ENG5: The Hero's Journey
In the course texts, the fifth grade investigates different forms of literary heroes–from figures in classical Greek mythology to everyday, ordinary folks. Using Joseph Campbell’s concept of the monomyth as a guide, students begin to
identify recurring narrative patterns and plot structures. We practice paragraph construction by using evidence to support claims about specific character traits and compose numerous short fiction stories to explore how imagery and figurative language can enhance writing. In grammar, students learn to identify parts of speech. Individualized vocabulary instruction is provided by Membean. Selected texts include El Deafo; Wonder; Percy Jackson’s Greek Heroes; Bud, Not Buddy; and The Westing Game.
ENG6: The Individual in Society
In the course texts, the sixth grade investigates the complex relationship between individuals and the societies they inhabit. Through a selection of literature focusing on cultural outsiders, students address the following the questions: What happens when an individual does not fit in? How do individuals respond when the rules in society are oppressive? How can we work together to make better societies? Building on previous paragraph writing, we begin to craft short analytical essays and compose numerous short fiction stories to further practice various literary techniques. In conjunction with the history curriculum, students adapt selected Medieval literature for a performance at the annual Medieval Banquet. Students also submit entries to the Jean E. Miller Young Playwrights Competition. In grammar, students learn about different types of phrases and clauses to improve sentence variation. Individualized vocabulary instruction is provided by Membean. Selected texts include Bread and Roses, Too; The Giver; Freak the Mighty, The Inquisitor’s Tale; and Number the Stars.
ENG7: Global Storytelling
In the course texts, the seventh grade embarks on a global celebration of storytelling, exploring multiple storytelling forms with the goal of understanding and articulating the importance of stories across cultural boundaries. We continue to develop our own storytelling powers, composing parables, fables, lipograms, personal narratives, as well as submitting entries to the Jean E. Miller Young Playwrights Competition. Building on previous paragraph writing, students craft longer analytical essays, paying close attention to how authors use specific literary techniques to create thematic significance. Students also participate in a unit on media literacy and learn to deconstruct advertising. In grammar, students practice mechanics using Daily Grams. Individualized vocabulary instruction is provided by Membean. Selected texts include One Thousand and One Arabian Nights; Haroun and the Sea of Stories; The Ear, the Eye, and the Arm; American Born Chinese; When the Emperor Was Divine; and various short story, poetry, and nonfiction selections.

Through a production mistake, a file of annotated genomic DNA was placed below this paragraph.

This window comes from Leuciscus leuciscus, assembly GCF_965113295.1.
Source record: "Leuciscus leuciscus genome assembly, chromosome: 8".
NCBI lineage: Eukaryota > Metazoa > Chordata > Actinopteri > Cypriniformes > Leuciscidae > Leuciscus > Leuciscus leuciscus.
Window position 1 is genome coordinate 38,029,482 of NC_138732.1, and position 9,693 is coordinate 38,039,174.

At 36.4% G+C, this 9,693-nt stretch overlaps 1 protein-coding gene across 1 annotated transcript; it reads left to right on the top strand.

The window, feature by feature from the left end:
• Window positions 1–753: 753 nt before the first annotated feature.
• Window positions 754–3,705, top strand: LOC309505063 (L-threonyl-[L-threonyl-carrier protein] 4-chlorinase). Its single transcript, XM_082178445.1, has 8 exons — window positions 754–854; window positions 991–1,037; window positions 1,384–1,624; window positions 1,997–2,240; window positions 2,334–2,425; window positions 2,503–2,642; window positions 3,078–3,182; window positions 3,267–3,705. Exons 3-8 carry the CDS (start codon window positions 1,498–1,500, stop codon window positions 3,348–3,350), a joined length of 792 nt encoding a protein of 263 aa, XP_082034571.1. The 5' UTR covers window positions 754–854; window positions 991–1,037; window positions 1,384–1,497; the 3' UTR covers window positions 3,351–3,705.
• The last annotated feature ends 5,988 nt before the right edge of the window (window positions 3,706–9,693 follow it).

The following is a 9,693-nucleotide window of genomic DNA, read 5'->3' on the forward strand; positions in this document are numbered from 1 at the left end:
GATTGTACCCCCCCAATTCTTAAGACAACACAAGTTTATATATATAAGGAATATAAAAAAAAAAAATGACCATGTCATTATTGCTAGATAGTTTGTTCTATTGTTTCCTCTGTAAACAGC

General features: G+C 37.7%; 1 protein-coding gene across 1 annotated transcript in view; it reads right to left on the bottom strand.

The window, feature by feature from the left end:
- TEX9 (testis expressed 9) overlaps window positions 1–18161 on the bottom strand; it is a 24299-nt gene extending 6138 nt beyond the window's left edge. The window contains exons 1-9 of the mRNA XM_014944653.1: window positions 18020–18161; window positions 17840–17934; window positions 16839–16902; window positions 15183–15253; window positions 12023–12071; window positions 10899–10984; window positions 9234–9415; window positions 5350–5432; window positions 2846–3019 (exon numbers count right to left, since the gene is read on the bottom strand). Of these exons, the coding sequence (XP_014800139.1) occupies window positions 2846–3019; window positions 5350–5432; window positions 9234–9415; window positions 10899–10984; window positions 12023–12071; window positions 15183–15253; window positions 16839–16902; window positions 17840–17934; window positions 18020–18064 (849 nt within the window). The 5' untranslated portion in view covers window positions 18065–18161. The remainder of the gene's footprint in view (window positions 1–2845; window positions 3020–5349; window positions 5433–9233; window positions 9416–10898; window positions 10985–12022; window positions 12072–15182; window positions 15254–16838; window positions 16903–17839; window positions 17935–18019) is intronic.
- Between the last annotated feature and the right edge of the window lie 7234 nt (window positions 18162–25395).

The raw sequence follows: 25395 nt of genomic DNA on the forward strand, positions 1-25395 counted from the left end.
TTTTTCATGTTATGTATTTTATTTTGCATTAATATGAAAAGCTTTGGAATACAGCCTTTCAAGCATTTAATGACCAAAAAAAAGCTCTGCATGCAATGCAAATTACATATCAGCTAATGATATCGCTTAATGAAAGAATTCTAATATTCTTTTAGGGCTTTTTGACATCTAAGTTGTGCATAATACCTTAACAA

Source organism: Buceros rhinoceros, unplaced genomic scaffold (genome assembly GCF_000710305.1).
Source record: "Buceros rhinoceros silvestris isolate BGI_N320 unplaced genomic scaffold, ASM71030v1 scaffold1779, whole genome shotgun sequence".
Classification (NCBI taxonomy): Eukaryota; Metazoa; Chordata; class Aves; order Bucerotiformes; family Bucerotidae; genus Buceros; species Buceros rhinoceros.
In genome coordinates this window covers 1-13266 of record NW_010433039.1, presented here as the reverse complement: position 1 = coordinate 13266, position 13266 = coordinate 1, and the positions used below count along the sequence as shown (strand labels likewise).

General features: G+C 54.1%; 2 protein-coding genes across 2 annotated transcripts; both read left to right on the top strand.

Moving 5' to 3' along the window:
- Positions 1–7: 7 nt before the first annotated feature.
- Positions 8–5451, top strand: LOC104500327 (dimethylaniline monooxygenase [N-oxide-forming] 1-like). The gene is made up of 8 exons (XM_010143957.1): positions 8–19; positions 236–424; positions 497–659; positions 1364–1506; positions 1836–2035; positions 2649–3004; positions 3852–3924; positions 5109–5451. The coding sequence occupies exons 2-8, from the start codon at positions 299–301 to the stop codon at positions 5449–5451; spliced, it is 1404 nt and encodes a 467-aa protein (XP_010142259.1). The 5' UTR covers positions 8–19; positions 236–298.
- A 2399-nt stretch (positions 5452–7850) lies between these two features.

ENG8: The American Narrative
In the course texts, the eighth grade explores the American experience through stories–from the founding mythologies that chronicle our democratic spirit and rugged individualism to the historical realities of living and growing up in a country which does not always reflect its ideal vision of itself. We deeply examine four novels, each of which approaches American society from a different perspective, and we compose several lengthy research and analytical essays with a goal of preparing for a inquisitive educational life beyond Maple Street. The class also completes a yearlong study of a Shakespeare play of their choosing–reading, adapting, staging, and, eventually, performing their dramatic version for the school community. In grammar, students practice mechanics using Daily Grams. Individualized vocabulary instruction is provided by Membean. Selected texts include Brown Girl Dreaming; The Crossover; The Absolutely True Diary of a Part-Time Indian; Grapes of Wrath; Adventures of Huckleberry Finn; and various short story, poetry, and nonfiction selections.